3. Graph Convolutional Networks (GCNs) have emerged as the state-of-the-art deep learning model for representation learning on graphs. However, it remains notoriously challenging to train and inference GCNs over large graph datasets, limiting their application to large real-world graphs and hindering the exploration of deeper and more sophisticated GCN graphs. This is because as the graph size grows, the sheer number of node features and the large adjacency matrix can easily explode the required memory and data movements. To tackle the aforementioned challenges, we explore the possibility of drawing lottery tickets when sparsifying GCN graphs, i.e., subgraphs that largely shrink the adjacency matrix yet are capable of achieving accuracy comparable to or even better than their full graphs. Specifically, we for the first time discover the existence of graph early-bird (GEB) tickets that emerge at the very early stage when sparsifying GCN graphs, and propose a simple yet effective detector to automatically identify the emergence of such GEB tickets. Furthermore, we advocate graph-model co-optimization and develop a generic efficient GCN early-bird training framework dubbed GEBT that can significantly boost the efficiency of GCN training by (1) drawing joint early-bird tickets between the GCN graphs and models and (2) enabling simultaneously sparsificationmore »of both the GCN graphs and models. Experiments on various GCN models and datasets consistently validate our GEB finding and the effectiveness of our GEBT, e.g., our GEBT achieves up to 80.2% ~ 85.6% and 84.6% ~ 87.5% savings of GCN training and inference costs while offering a comparable or even better accuracy as compared to state-of-the-art methods. Our source code and supplementary appendix are available at« less
  4. (Frankle & Carbin, 2019) shows that there exist winning tickets (small but critical subnetworks) for dense, randomly initialized networks, that can be trained alone to achieve comparable accuracies to the latter in a similar number of iterations. However, the identification of these winning tickets still requires the costly train-prune-retrain process, limiting their practical benefits. In this paper, we discover for the first time that the winning tickets can be identified at the very early training stage, which we term as Early-Bird (EB) tickets, via low-cost training schemes (e.g., early stopping and low-precision training) at large learning rates. Our finding of EB tickets is consistent with recently reported observations that the key connectivity patterns of neural networks emerge early. Furthermore, we propose a mask distance metric that can be used to identify EB tickets with low computational overhead, without needing to know the true winning tickets that emerge after the full training. Finally, we leverage the existence of EB tickets and the proposed mask distance to develop efficient training methods, which are achieved by first identifying EB tickets via low-cost schemes, and then continuing to train merely the EB tickets towards the target accuracy. Experiments based on various deep networks andmore »datasets validate: 1) the existence of EB tickets and the effectiveness of mask distance in efficiently identifying them; and 2) that the proposed efficient training via EB tickets can achieve up to 5.8x ~ 10.7x energy savings while maintaining comparable or even better accuracy as compared to the most competitive state-of-the-art training methods, demonstrating a promising and easily adopted method for tackling cost-prohibitive deep network training.« less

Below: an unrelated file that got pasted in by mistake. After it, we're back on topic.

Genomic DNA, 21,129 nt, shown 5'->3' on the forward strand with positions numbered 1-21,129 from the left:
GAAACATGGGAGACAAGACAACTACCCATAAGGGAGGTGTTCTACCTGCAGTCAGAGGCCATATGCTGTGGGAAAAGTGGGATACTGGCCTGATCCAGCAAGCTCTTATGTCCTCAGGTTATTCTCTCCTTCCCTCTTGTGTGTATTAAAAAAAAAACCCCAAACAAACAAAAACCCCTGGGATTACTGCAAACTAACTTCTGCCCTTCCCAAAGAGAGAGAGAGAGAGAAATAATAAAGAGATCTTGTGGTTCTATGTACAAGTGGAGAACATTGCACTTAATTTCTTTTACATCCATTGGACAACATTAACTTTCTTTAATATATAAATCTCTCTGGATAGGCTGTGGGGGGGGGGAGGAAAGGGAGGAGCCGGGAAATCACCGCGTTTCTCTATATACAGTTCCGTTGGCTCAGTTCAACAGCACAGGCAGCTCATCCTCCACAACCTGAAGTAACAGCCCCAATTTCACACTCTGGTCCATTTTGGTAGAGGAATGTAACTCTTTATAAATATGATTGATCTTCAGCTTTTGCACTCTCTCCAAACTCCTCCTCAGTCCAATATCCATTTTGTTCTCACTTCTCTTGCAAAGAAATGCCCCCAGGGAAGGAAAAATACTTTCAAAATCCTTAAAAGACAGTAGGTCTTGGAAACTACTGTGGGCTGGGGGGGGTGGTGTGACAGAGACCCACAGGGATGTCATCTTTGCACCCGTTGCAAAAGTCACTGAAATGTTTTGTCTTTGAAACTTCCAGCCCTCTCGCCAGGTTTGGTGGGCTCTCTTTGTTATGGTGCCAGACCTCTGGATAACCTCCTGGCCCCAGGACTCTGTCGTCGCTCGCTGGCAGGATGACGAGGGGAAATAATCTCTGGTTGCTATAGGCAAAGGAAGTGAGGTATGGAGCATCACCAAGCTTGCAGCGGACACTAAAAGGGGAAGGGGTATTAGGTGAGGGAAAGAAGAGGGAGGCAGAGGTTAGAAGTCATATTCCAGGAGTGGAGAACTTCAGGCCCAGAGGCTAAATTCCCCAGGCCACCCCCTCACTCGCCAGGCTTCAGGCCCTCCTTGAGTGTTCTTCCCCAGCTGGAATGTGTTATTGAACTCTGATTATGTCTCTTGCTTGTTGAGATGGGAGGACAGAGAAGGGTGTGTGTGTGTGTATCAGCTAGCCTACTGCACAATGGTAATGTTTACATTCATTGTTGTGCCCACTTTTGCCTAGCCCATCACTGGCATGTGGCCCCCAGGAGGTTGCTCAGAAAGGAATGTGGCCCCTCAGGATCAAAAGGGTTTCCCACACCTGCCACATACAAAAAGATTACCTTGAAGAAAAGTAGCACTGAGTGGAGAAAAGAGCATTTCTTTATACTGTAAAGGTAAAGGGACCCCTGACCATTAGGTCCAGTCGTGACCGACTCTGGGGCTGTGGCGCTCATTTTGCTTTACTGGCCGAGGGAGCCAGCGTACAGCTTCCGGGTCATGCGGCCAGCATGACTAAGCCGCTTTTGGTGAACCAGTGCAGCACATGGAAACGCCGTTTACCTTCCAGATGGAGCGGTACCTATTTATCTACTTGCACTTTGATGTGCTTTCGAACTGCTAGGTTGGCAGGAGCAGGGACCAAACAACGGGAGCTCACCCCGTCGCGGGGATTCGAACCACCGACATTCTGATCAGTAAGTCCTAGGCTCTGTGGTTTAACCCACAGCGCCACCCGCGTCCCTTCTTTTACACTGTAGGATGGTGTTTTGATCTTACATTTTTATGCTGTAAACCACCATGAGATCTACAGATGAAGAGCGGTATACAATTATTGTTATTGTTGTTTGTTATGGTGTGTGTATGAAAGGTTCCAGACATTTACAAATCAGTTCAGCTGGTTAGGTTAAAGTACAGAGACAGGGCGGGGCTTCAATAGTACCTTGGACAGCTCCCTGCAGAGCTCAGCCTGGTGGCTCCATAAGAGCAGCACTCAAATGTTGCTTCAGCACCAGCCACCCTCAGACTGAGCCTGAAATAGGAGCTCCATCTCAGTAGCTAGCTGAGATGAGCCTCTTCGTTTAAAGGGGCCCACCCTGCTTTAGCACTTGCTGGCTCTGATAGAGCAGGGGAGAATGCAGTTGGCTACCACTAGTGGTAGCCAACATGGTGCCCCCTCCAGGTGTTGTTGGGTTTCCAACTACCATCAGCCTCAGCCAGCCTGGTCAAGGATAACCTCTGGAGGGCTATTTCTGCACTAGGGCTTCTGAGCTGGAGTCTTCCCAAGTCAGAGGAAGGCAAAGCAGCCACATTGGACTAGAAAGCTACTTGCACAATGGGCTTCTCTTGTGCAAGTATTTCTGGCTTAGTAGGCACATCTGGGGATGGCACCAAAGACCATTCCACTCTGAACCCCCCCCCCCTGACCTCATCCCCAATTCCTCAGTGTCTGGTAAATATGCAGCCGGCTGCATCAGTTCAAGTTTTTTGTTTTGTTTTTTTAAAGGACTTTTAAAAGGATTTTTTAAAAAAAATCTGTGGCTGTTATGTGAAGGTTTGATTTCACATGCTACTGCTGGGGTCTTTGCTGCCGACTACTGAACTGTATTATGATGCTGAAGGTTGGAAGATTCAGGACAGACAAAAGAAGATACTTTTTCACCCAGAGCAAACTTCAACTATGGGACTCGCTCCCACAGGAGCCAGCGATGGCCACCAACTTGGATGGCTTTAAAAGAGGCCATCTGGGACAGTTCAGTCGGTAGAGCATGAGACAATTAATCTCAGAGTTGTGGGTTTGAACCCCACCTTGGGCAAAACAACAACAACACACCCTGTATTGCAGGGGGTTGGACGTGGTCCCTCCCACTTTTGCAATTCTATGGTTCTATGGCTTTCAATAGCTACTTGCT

5. The main objective of Personalized Tour Recommendation (PTR) is to generate a sequence of point-of-interest (POIs) for a particular tourist, according to the user-specific constraints such as duration time, start and end points, the number of attractions planned to visit, and so on. Previous PTR solutions are based on either heuristics for solving the orienteering problem to maximize a global reward with a specified budget or approaches attempting to learn user visiting preferences and transition patterns with the stochastic process or recurrent neural networks. However, existing learning methodologies rely on historical trips to train the model and use the next visited POI as the supervised signal, which may not fully capture the coherence of preferences and thus recommend similar trips to different users, primarily due to the data sparsity problem and long-tailed distribution of POI popularity. This work presents a novel tour recommendation model by distilling knowledge and supervision signals from the trips in a self-supervised manner. We propose Contrastive Trajectory Learning for Tour Recommendation (CTLTR), which utilizes the intrinsic POI dependencies and traveling intent to discover extra knowledge and augments the sparse data via pre-training auxiliary self-supervised objectives. CTLTR provides a principled way to characterize the inherent data correlationsmore »while tackling the implicit feedback and weak supervision problems by learning robust representations applicable for tour planning. We introduce a hierarchical recurrent encoder-decoder to identify tourists’ intentions and use the contrastive loss to discover subsequence semantics and their sequential patterns through maximizing the mutual information. Additionally, we observe that a data augmentation step as the preliminary of contrastive learning can solve the overfitting issue resulting from data sparsity. We conduct extensive experiments on a range of real-world datasets and demonstrate that our model can significantly improve the recommendation performance over the state-of-the-art baselines in terms of both recommendation accuracy and visiting orders.« less